An issue with the basal ganglia is what typically causes dystonia disorder. This is a part of the brain that helps to control coordination and movement. Due to the functions of the basal ganglia, those with dystonia disorder may experience a broad range of involuntary, repetitive movements and uncontrollable posturing. These symptoms may be intermittent or almost constant. They frequently affect a baby’s:
- Head, neck, and face.
- Arms and hands.
- Legs and feet.
- Vocal cords and throat.
Dystonia is rare, but according to the American Association of Neurological Surgeons (AANS), it is also the third most common movement disorder in the United States. It affects about 250,000 people—including both children and adults—nationwide. The only more common movement disorders are essential tremor and Parkinson’s disease.
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Types of Dystonia
One reason dystonia occurs more frequently than some other conditions is because it is actually an overarching term for many types of movement disorders associated with the basal ganglia. These are all neurological conditions that cause involuntary muscle contractions, unintended movements, abnormal postures, and pain.
How these conditions affect the individual’s body, their severity, and their progression can vary widely. In general, there are three groups of dystonia disorders that can affect infants: idiopathic, genetic, and acquired.
Idiopathic dystonia is actually not a diagnosis, but a reference to not knowing the cause of the condition. When a doctor rules out genetic and acquired causes, your child’s condition may be “idiopathic.”
There are several known genetic causes of dystonia, and research continues to identify others. Some of these causes are dominant traits, meaning the baby can inherit them even when only one parent carries the gene. If your child has genetic dystonia, your doctor may recommend genetic counseling if you plan to have more children.
Acquired dystonia is dystonia that occurs as a result of an injury to the basal ganglia during gestation, labor, delivery, or after birth. This may include traumatic brain injuries.
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Dystonia May Be the Result of a Birth Injury
While we know that damage to the basal ganglia is what causes dystonia disorder, it is not always clear what leads to that brain damage. Your doctor may diagnose your child with acquired dystonia if you are aware of a possible birth injury. This may include:
- Traumatic brain injury during pregnancy, labor, or delivery.
- Stroke, hemorrhage, or hypoxic brain injury.
- Long, difficult, or complicated labor and delivery.
If you were unaware of your child’s birth injury, the doctor may diagnose idiopathic dystonia instead. This does not mean your child did not suffer a preventable birth injury that caused their symptoms—it may simply mean that there is no immediate evidence of it. If there is evidence that a birth injury occurred, you may be able to use this information in a medical malpractice case.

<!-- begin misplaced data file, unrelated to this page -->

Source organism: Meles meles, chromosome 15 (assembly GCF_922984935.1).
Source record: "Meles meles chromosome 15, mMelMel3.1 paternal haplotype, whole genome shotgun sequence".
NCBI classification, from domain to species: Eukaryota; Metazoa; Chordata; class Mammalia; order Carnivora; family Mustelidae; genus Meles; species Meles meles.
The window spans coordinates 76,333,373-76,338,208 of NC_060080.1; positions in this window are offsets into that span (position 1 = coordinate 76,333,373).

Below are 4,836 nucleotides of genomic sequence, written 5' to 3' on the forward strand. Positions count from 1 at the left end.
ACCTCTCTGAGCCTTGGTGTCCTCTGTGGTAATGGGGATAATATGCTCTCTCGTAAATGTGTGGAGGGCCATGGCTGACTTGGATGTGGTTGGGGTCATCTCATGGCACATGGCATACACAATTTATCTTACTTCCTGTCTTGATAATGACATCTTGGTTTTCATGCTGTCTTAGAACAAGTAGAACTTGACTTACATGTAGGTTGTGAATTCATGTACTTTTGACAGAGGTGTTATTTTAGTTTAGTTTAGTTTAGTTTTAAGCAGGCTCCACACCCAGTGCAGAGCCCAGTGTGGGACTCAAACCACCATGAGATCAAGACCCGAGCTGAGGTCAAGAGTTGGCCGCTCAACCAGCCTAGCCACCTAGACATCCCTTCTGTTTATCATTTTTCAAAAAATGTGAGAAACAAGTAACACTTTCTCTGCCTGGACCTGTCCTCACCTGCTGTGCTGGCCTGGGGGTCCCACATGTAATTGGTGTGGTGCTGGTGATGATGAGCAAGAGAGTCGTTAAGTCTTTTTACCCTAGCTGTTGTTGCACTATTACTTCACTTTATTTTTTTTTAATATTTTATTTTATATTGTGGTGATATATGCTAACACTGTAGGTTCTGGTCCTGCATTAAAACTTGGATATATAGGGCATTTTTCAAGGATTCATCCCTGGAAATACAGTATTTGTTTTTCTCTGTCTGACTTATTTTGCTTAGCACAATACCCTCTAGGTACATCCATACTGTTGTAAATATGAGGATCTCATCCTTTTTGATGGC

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A Dystonia Disorder Diagnosis May Support a Medical Malpractice Claim
If you believe your child’s dystonia symptoms stem from a preventable birth injury, you may be able to hold the responsible party liable. This can include any medical care provider, including a doctor, nurse or another medical professional, as well as the clinic, hospital, or other medical facility involved in your child’s birth.
A birth injury lawyer who takes on these cases in your state may be able to help you identify the liable parties, prove medical negligence, and take other steps to build your case. You may be able to seek damages that include:
- Current and future medical care and support for your child’s dystonia.
- Lost wages from your time away from work.
- Out-of-pocket expenses related to your child’s diagnosis and care.
- Pain and suffering your child endured because of their condition.
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Speak to a Member of Our Team About Your Potential Case
The Birth Injury Lawyers Group takes on medical malpractice cases involving birth injuries. We will review your case for free and offer our opinion about your best option for seeking compensation.
If we decide to work together, we can explain the deadlines for taking legal action in your state, the requirements for filing a claim, and the role an expert witness may play in your lawsuit. Call us now at (800) 222-9529 to discuss your child’s diagnosis, prognosis, and the possible causes of their condition.
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